February 24, 2005

Links for Feb 24/05

The Revolt Against Human Nature (Christian Post)
R. Albert Mohler, Jr. writes in the Christian Post about the "frightening" potential for transhumanism and the potential reshaping of humanity.

Cyborgization, Revisited (Tech Central Station)
Glenn Harlan Reynolds writes in Tech Central Station of why he's grateful for cybernetic technologies. [People tend to get all warm and cuddly with biotech when they clue into the fact that it will save their lives or those of their loved ones.]

No Gene Is An Island (NeoFiles)
Howard Bloom In Conversation with R.U. Sirius

Creatures Frozen for 32,000 Years Still Alive (MSBNC)
Deep-freeze bacteria could point to new methods of cryogenics while providing insight into the sort of biology that might exist on Mars and other planets and moons.

The Genetic Insurance Racket (Reason)
Ronald Bailey wonders if genetic testing will destroy the insurance market.

A Universe of Sounds (Technology Review)
A new radio telescope array has been developed by the Search for Extraterrestrial Intelligence (SETI) Institute and the University of California at Berkeley that will shed some cosmic noise, and give scientists a better view of one million stars scattered throughout the universe.

Space Colonization: The Quiet Revolution (Space.com)
An initial step towards the creation of mass transit beyond our planet is the emerging public space travel market.

Unintelligent Design (NY Times)
Jim Holt just slams ID.

The Giant Tortoise's Tale (Guardian)
In the first of three essays written on a recent journey to the Galápagos Islands, Richard Dawkins considers one of the extraordinary creatures that helped inspire Darwin's theory of evolution

To Know Science is to Love it (Nature)
Bolstering support for the field remains a thorny problem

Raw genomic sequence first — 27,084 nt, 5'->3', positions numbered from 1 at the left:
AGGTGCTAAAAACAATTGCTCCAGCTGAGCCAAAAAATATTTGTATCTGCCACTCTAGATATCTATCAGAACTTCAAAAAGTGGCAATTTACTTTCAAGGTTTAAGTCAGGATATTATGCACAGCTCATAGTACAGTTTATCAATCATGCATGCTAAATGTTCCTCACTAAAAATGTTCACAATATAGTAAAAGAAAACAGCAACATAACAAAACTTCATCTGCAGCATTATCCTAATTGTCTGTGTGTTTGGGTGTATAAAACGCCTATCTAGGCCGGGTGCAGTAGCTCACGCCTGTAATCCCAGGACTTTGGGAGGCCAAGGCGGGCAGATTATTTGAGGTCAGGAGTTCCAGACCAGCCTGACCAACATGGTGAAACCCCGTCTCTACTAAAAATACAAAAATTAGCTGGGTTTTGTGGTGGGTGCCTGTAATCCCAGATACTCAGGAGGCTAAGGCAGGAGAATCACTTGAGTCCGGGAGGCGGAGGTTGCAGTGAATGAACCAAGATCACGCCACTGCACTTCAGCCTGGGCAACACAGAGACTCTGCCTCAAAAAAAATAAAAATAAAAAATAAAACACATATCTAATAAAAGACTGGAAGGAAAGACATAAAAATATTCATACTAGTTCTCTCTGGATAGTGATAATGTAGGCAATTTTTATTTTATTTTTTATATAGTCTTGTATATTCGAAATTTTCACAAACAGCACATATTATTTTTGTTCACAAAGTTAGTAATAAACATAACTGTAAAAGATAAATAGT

Moving Stem Cells Front and Center (NY Times)
Hans S. Keirstead might be the Pied Piper of stem cells - and not just because he makes rats walk.

The Unexpectant Father (Globe & Mail)
A U.S. appeals court has ruled that a man can press a claim for emotional distress after learning that a former lover had used his sperm to have a baby. He cannot claim theft, however, the ruling said Wednesday, because the sperm were the woman's to keep.

1 comment:

STAG said...

Just read your article on "Bladerunner Brilliance". A well made movie, but hardly the epiphany you describe. It is easy to sound profound when you are making sweeping statements about creation and life in general but I find the concepts behind Blade Runner to be pretty much incomprehensible, and pretty much irrelevant. Maybe thats just me.... My personal favorite would be Johnny Mneumonic, though I do have to admit the acting was waaaay better in Bladerunner....the concepts were simpler, and more realistic in "Johnny". You make a better soldier by ...how? Building him like God from the ground up like in Blade Runner, or for that matter, "Universal Soldier", or with real technology like in Bill Gibson's "Johnny Mnumonic". Build stronger bones with that chemical which triggers bone growth instead of fat cell growth....build stamina with gene splicing....build speed with "Chiba implants (whaterver they are but I bet somebody has an idea!)" Build power with steroid patches or other chemicals which trick the body into developing differently than usual.
"Johnny" was just a short story in Bill Gibson's collection of short stories in the book "Burning Chrome", which dealt with dozens of other issues...such as "what do you do with ex-fighter pilots when they retire, and are no longer "jacked into" their machines?
Not quite sure WHAT a trans-humanist actually is, but I SUSPECT that Bill Gibson is one.